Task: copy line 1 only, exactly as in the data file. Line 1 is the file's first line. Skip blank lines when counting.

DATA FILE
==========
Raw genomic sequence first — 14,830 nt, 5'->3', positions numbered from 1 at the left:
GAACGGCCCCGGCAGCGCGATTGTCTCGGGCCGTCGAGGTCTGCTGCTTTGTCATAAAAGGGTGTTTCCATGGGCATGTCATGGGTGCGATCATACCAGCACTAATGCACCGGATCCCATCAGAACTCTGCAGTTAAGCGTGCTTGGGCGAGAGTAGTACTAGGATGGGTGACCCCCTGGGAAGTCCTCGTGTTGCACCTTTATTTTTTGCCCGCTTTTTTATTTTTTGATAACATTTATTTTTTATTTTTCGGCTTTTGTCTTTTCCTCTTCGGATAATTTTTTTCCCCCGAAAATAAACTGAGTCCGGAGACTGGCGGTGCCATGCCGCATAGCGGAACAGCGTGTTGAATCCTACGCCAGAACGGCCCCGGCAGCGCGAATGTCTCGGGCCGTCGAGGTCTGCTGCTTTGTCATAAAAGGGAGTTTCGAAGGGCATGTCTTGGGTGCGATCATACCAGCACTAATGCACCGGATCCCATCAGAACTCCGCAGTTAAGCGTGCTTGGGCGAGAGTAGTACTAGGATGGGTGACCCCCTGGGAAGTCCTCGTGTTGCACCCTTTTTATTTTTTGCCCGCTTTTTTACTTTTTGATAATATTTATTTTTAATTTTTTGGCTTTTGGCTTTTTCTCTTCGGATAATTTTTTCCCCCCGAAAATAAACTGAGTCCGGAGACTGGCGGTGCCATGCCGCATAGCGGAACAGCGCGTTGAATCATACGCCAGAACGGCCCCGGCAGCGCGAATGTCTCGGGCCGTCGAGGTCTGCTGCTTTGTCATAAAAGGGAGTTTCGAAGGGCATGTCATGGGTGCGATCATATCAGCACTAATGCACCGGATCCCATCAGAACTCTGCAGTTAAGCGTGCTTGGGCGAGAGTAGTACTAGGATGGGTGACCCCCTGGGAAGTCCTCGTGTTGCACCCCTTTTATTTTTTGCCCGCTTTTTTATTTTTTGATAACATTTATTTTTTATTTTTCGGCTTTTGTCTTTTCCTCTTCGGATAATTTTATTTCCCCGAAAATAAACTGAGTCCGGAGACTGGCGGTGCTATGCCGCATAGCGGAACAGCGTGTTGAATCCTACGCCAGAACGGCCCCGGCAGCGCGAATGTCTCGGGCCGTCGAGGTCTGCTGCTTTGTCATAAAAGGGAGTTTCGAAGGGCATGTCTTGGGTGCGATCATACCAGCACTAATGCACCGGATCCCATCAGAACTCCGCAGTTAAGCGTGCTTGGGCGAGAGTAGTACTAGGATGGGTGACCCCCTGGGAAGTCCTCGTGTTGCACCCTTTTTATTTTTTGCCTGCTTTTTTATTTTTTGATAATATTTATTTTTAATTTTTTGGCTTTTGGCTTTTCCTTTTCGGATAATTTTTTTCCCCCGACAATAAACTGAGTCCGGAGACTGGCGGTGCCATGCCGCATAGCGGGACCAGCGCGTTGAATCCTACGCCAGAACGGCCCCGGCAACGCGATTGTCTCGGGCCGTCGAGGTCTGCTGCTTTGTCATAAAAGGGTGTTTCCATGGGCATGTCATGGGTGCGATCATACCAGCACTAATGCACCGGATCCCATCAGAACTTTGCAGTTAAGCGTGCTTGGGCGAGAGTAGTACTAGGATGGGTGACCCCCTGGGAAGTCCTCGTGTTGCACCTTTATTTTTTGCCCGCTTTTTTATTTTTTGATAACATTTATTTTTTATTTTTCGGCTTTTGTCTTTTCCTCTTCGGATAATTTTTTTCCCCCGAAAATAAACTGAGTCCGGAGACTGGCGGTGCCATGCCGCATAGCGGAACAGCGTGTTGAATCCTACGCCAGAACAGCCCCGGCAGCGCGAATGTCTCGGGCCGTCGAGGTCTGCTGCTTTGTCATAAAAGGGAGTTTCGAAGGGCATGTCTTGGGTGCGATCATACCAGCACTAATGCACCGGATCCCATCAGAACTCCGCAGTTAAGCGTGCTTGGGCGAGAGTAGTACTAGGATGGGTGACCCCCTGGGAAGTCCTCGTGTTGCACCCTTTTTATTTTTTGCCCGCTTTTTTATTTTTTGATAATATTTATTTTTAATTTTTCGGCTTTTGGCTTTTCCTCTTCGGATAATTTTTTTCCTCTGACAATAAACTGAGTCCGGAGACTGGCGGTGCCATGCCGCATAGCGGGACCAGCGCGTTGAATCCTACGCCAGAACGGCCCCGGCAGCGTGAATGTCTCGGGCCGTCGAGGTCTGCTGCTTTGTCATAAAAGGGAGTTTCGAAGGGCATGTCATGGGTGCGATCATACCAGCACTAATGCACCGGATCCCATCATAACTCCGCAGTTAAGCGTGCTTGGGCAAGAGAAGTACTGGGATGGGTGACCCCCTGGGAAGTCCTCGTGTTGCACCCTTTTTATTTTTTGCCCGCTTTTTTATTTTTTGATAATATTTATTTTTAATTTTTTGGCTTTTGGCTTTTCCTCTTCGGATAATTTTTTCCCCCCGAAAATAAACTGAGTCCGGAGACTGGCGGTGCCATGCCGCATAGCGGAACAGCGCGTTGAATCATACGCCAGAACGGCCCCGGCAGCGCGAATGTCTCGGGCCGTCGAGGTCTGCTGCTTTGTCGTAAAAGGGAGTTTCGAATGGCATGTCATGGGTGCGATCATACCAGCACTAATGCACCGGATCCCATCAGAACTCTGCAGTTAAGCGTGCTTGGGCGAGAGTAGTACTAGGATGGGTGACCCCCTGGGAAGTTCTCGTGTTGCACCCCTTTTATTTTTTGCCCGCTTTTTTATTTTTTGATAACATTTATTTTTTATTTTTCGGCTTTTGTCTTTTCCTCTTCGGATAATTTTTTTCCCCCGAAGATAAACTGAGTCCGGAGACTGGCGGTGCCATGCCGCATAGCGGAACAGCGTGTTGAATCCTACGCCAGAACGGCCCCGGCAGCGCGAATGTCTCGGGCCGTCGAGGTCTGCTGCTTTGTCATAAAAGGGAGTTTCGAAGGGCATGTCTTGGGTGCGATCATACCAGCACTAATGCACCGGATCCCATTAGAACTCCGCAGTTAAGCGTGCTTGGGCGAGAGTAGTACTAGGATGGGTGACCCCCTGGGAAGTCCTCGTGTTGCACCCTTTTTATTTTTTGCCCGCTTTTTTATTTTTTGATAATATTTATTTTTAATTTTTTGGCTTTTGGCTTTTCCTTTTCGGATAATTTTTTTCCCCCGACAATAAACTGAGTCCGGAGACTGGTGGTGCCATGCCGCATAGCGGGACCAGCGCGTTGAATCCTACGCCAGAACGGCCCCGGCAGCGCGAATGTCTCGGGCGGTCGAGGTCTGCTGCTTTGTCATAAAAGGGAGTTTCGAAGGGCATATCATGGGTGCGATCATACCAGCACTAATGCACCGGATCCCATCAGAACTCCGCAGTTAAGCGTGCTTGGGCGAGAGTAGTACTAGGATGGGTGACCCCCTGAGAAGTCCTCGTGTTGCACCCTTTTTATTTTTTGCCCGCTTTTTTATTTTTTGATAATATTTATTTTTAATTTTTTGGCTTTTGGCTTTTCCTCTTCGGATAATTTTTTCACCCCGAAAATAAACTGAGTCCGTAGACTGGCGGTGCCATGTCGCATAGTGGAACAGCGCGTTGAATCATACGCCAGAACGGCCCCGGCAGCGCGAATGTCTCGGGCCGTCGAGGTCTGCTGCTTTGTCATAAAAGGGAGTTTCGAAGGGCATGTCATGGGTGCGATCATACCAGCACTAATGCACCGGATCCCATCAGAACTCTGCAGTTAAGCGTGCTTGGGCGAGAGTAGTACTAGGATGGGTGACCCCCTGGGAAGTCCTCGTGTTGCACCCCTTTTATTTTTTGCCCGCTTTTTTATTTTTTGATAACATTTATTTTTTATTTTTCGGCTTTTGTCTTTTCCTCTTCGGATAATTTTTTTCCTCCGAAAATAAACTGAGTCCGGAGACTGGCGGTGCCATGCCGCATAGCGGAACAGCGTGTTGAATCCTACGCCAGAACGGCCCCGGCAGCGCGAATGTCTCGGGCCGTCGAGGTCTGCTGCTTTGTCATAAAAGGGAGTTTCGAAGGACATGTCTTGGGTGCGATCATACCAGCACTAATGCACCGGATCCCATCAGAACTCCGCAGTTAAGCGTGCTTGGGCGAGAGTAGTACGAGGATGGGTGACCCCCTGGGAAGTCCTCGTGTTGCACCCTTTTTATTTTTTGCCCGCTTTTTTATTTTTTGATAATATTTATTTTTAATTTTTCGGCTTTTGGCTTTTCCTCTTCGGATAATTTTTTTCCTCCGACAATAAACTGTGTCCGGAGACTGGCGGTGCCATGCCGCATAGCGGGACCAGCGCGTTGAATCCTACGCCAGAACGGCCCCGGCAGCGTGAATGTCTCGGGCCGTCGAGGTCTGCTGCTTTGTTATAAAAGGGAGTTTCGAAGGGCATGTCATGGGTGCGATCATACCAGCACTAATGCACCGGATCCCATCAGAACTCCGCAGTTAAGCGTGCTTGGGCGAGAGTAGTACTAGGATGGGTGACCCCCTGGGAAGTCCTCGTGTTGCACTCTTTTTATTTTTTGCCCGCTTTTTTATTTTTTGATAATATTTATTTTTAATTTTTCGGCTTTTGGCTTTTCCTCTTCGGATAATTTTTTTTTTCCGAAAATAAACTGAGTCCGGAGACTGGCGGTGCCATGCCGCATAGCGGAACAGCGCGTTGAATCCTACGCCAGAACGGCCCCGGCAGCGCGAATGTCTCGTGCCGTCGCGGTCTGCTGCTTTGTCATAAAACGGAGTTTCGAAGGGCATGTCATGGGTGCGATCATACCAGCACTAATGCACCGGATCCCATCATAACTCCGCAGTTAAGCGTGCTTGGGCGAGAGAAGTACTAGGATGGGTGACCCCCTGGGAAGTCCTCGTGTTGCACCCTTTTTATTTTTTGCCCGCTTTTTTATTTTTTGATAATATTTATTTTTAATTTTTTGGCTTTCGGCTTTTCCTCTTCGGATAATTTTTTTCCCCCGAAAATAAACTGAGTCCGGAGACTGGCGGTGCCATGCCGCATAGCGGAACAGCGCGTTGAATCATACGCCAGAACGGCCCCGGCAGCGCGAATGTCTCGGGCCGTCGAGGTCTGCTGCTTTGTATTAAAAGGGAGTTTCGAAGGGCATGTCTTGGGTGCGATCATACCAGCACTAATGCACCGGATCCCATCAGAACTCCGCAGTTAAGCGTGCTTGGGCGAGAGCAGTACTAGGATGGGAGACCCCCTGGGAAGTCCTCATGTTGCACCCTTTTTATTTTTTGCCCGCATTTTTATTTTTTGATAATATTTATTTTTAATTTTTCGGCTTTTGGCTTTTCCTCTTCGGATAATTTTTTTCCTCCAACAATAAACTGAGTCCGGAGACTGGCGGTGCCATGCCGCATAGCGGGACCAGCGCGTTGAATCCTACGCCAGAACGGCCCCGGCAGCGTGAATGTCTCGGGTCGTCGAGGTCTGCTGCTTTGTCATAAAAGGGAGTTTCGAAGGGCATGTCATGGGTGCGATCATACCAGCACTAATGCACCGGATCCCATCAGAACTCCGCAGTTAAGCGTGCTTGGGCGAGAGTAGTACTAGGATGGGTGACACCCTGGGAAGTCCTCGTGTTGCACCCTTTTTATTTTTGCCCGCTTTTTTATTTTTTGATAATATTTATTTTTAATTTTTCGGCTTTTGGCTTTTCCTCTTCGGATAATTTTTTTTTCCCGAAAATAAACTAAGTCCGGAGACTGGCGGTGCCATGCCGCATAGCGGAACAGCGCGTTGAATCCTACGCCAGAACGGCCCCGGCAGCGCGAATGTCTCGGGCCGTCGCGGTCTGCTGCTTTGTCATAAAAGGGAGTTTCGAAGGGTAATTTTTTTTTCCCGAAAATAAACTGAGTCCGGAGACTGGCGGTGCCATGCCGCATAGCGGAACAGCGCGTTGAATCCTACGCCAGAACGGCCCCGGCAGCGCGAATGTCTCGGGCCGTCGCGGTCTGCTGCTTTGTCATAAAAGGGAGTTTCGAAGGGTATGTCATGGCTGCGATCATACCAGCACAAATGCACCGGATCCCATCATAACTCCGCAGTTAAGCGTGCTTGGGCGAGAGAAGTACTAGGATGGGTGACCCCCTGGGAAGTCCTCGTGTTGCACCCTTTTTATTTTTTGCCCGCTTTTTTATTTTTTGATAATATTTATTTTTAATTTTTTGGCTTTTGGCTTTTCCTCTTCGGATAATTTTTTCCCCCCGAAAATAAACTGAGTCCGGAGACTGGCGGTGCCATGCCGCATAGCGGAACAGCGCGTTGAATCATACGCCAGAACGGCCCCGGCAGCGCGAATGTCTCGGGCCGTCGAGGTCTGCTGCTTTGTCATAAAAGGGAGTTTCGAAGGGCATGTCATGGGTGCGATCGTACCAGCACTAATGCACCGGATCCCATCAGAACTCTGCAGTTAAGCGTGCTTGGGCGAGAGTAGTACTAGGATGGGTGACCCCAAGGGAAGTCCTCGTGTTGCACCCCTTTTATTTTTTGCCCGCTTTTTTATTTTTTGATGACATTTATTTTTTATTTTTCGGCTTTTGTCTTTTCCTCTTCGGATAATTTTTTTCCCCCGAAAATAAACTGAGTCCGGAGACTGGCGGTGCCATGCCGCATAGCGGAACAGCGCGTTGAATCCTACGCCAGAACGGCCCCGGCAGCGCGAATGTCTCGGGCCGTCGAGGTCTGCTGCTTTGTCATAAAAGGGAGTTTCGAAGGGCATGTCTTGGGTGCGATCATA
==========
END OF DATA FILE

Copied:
Raw genomic sequence first — 14,830 nt, 5'->3', positions numbered from 1 at the left: